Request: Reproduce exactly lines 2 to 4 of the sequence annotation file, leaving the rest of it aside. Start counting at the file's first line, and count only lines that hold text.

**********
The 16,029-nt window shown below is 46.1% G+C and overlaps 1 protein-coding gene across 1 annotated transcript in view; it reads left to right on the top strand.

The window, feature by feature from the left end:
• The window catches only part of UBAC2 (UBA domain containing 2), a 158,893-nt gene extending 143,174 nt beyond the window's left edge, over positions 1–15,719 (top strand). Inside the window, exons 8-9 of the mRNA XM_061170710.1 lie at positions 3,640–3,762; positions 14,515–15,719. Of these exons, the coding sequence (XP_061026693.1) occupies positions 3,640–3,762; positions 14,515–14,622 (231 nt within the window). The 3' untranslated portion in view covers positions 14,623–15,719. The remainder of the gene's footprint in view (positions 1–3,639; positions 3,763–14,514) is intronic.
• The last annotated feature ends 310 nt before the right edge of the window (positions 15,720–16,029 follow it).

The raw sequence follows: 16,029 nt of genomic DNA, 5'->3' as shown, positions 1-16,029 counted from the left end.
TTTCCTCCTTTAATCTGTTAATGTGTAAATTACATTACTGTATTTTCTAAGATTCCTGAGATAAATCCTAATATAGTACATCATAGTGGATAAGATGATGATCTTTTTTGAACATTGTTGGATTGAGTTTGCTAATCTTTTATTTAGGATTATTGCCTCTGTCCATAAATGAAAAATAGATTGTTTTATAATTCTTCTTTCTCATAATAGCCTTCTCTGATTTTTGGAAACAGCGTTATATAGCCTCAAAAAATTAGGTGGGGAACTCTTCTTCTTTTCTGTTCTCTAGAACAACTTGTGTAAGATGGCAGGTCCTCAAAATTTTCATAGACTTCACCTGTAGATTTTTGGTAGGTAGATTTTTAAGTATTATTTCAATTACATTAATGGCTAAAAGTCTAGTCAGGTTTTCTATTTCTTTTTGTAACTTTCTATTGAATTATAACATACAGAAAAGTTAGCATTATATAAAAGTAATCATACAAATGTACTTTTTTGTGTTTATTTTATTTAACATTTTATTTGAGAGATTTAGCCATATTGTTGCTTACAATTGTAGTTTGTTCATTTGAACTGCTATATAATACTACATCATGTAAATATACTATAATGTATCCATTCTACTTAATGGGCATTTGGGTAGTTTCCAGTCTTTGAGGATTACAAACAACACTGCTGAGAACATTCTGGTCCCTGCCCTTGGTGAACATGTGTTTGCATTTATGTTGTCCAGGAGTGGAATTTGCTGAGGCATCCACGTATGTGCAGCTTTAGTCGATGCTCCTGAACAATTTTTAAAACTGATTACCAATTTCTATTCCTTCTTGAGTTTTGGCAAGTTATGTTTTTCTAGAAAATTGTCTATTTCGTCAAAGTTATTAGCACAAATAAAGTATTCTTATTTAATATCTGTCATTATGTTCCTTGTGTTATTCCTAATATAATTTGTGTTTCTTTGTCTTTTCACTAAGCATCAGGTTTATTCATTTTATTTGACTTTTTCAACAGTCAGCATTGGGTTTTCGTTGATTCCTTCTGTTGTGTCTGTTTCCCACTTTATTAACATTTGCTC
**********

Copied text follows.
The window, feature by feature from the left end:
• The window catches only part of UBAC2 (UBA domain containing 2), a 158,893-nt gene extending 143,174 nt beyond the window's left edge, over positions 1–15,719 (top strand). Inside the window, exons 8-9 of the mRNA XM_061170710.1 lie at positions 3,640–3,762; positions 14,515–15,719. Of these exons, the coding sequence (XP_061026693.1) occupies positions 3,640–3,762; positions 14,515–14,622 (231 nt within the window). The 3' untranslated portion in view covers positions 14,623–15,719. The remainder of the gene's footprint in view (positions 1–3,639; positions 3,763–14,514) is intronic.
• The last annotated feature ends 310 nt before the right edge of the window (positions 15,720–16,029 follow it).